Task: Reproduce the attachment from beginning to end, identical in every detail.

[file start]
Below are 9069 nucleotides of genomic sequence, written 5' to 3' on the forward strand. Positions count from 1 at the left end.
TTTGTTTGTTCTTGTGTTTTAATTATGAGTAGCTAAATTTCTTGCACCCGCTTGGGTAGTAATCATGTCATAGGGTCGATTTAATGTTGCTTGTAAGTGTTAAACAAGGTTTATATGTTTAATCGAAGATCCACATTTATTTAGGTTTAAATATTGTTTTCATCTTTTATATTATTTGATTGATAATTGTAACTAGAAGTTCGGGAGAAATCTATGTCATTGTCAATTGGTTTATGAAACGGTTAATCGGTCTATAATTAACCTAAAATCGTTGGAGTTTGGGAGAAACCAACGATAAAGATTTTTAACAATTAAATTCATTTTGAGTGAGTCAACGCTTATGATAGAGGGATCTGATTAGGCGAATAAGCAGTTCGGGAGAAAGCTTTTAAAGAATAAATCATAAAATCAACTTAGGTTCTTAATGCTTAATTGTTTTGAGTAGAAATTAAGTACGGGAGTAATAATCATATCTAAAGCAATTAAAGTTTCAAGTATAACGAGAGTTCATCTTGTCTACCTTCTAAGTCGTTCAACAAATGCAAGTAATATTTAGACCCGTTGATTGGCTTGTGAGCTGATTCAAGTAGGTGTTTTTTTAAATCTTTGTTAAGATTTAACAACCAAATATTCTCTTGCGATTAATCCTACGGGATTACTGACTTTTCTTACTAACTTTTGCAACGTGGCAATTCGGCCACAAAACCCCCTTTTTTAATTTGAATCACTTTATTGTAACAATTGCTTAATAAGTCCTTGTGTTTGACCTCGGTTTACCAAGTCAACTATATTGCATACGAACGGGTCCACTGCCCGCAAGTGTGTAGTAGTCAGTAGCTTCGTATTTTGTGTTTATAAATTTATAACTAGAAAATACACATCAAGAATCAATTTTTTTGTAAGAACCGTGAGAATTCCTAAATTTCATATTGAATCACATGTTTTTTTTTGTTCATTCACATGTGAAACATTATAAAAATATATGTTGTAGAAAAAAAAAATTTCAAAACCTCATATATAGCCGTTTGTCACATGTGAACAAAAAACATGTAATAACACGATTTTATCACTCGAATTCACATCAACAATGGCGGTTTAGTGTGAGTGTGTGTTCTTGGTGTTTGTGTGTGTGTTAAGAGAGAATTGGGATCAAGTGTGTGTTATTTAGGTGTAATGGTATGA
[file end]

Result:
Below are 9069 nucleotides of genomic sequence, written 5' to 3' on the forward strand. Positions count from 1 at the left end.
TTTGTTTGTTCTTGTGTTTTAATTATGAGTAGCTAAATTTCTTGCACCCGCTTGGGTAGTAATCATGTCATAGGGTCGATTTAATGTTGCTTGTAAGTGTTAAACAAGGTTTATATGTTTAATCGAAGATCCACATTTATTTAGGTTTAAATATTGTTTTCATCTTTTATATTATTTGATTGATAATTGTAACTAGAAGTTCGGGAGAAATCTATGTCATTGTCAATTGGTTTATGAAACGGTTAATCGGTCTATAATTAACCTAAAATCGTTGGAGTTTGGGAGAAACCAACGATAAAGATTTTTAACAATTAAATTCATTTTGAGTGAGTCAACGCTTATGATAGAGGGATCTGATTAGGCGAATAAGCAGTTCGGGAGAAAGCTTTTAAAGAATAAATCATAAAATCAACTTAGGTTCTTAATGCTTAATTGTTTTGAGTAGAAATTAAGTACGGGAGTAATAATCATATCTAAAGCAATTAAAGTTTCAAGTATAACGAGAGTTCATCTTGTCTACCTTCTAAGTCGTTCAACAAATGCAAGTAATATTTAGACCCGTTGATTGGCTTGTGAGCTGATTCAAGTAGGTGTTTTTTTAAATCTTTGTTAAGATTTAACAACCAAATATTCTCTTGCGATTAATCCTACGGGATTACTGACTTTTCTTACTAACTTTTGCAACGTGGCAATTCGGCCACAAAACCCCCTTTTTTAATTTGAATCACTTTATTGTAACAATTGCTTAATAAGTCCTTGTGTTTGACCTCGGTTTACCAAGTCAACTATATTGCATACGAACGGGTCCACTGCCCGCAAGTGTGTAGTAGTCAGTAGCTTCGTATTTTGTGTTTATAAATTTATAACTAGAAAATACACATCAAGAATCAATTTTTTTGTAAGAACCGTGAGAATTCCTAAATTTCATATTGAATCACATGTTTTTTTTTGTTCATTCACATGTGAAACATTATAAAAATATATGTTGTAGAAAAAAAAAATTTCAAAACCTCATATATAGCCGTTTGTCACATGTGAACAAAAAACATGTAATAACACGATTTTATCACTCGAATTCACATCAACAATGGCGGTTTAGTGTGAGTGTGTGTTCTTGGTGTTTGTGTGTGTGTTAAGAGAGAATTGGGATCAAGTGTGTGTTATTTAGGTGTAATGGTATGA